Britain and EU embark on big Brexit week as critical talks restart

UK chief negotiator David Frost says progress has been made but a deal may still be out of reach

(FILES) In this file photo taken on March 2, 2020 European Union chief Brexit negotiator Michel Barnier (R) and the British Prime Minister's Europe adviser David Frost  (L) pose for a photograph at start of the first round of post-Brexit trade deal talks between the EU and the United Kingdom, in Brussels.  Frost, 55, was appointed as Prime Minister Boris Johnson's so-called EU "sherpa" shortly after the British leader took office in July 2019 and became chief trade negotiator after helping to finalise last year's divorce deal. / AFP / POOL / Olivier HOSLET

Britain and the European Union have made progress towards a post-Brexit trade deal but might be unable to strike an agreement before the December 31 deadline, the UK’s top negotiator said on Sunday as he entered a critical round of new talks.

David Frost said there had been some movement recently but significant elements were yet to be agreed, less than seven weeks before the UK ends nearly five decades of economic and political ties with the continent.

“There has been some progress in a positive direction in recent days,” Mr Frost said on Twitter.

“We also now largely have common draft treaty texts, though significant elements are, of course, not yet agreed. We will work to build on these and get an overall agreement if we can. But we may not succeed.”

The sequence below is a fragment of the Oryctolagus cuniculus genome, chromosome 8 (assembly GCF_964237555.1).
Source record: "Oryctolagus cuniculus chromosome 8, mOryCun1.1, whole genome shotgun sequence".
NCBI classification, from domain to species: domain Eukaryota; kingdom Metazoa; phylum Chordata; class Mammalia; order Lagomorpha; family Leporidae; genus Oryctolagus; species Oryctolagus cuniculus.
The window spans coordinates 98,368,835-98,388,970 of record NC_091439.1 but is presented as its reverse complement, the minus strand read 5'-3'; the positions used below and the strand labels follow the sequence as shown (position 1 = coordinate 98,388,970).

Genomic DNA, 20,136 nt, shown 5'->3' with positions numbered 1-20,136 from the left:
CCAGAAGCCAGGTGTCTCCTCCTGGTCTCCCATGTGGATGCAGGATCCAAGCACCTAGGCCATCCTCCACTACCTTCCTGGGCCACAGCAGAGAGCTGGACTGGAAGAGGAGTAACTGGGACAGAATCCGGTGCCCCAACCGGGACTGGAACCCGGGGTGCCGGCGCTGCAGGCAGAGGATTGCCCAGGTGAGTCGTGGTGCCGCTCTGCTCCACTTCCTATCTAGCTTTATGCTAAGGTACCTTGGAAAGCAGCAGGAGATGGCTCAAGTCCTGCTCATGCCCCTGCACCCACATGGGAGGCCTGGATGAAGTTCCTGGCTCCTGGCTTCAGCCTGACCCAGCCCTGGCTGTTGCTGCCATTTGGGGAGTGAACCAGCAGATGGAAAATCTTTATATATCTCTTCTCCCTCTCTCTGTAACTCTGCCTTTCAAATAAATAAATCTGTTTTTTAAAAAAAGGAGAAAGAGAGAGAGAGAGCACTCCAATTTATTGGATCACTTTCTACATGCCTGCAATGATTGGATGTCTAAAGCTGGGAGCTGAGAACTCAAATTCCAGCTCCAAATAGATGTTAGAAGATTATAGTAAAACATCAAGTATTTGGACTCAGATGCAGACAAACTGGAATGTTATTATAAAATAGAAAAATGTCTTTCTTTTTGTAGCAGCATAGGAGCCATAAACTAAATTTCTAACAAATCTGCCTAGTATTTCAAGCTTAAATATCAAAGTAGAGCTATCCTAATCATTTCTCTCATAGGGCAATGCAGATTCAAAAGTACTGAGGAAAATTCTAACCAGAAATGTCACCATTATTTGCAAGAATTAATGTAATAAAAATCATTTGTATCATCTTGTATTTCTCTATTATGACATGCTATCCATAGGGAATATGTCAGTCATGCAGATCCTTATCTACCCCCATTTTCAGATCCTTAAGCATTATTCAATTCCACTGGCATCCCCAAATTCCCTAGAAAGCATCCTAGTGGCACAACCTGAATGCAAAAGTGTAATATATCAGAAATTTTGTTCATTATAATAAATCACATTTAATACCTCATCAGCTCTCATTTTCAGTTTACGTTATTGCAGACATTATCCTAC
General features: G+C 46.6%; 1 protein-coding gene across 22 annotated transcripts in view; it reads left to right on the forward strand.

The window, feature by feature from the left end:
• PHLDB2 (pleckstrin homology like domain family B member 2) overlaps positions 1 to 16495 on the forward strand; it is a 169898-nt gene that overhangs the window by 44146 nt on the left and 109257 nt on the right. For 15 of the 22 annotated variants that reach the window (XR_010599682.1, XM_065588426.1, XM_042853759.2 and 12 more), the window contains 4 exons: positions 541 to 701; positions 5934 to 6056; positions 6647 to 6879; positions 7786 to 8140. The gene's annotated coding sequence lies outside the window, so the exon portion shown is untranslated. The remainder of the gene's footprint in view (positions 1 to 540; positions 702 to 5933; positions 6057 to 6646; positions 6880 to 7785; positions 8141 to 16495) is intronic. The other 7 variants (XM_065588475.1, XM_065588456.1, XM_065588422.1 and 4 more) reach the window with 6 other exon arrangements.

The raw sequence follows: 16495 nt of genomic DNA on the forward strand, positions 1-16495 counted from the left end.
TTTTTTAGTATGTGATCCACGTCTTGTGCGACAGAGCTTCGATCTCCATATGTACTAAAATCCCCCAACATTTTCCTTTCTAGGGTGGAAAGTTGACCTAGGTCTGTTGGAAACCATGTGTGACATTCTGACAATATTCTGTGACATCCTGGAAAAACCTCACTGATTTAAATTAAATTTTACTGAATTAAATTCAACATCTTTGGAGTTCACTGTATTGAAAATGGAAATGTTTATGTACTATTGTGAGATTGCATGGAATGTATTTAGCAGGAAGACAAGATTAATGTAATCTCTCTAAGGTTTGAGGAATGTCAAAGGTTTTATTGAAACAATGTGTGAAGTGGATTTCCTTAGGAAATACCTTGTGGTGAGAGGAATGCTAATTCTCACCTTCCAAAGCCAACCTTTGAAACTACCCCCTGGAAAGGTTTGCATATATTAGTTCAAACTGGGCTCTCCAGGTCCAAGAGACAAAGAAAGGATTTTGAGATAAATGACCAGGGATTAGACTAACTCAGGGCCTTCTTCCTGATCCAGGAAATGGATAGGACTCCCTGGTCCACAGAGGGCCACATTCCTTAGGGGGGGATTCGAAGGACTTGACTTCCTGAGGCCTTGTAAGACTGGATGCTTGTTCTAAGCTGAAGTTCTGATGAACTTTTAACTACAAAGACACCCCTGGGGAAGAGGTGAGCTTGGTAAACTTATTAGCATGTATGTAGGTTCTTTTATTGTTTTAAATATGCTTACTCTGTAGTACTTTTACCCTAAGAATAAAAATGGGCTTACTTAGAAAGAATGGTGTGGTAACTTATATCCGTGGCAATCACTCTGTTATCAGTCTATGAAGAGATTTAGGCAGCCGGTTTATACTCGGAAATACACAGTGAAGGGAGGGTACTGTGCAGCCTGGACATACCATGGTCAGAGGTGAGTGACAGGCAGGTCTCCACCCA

Several deadlines to strike a deal have already passed but talks started on Sunday in a last-ditch effort to reach agreement before the end of the year.

If no deal with the EU is reached by 2021, the UK will at a stroke sever its existing political and trade links with the EU.

The UK left the bloc at the end of January but signed up to a transitional pact until the end of the year to give businesses time to prepare for the major overhaul.

Employer organisations are pushing the government to strike a deal because of the expected heavy economic effect of Brexit, combined with the fallout from the Covid-19 pandemic. But talks have been stymied by issues including fishing rights and state aid.

Both sides “recognise that time is very short”, Environment Secretary George Eustice told Sky News on Sunday.

“This needs to be a week when things move, when we break through some of these difficult issues, and get a resolution, and at least have some sort of headlines of an agreement,” he said. “Otherwise it gets quite difficult and we do start to run out of time to implement it.”

Officials in Brussels insist that reaching a deal will require UK Prime Minister Boris Johnson to move first, a stance their British counterparts reject.

Irish Foreign Affairs Minister Simon Coveney said negotiators were running out of time, and “this is move week”.

Mr Johnson’s government has been embroiled in internal strife this week with his chief adviser Dominic Cummings – an arch-Brexiteer who led the campaign to leave the EU – resigning, along with another adviser, Lee Cain.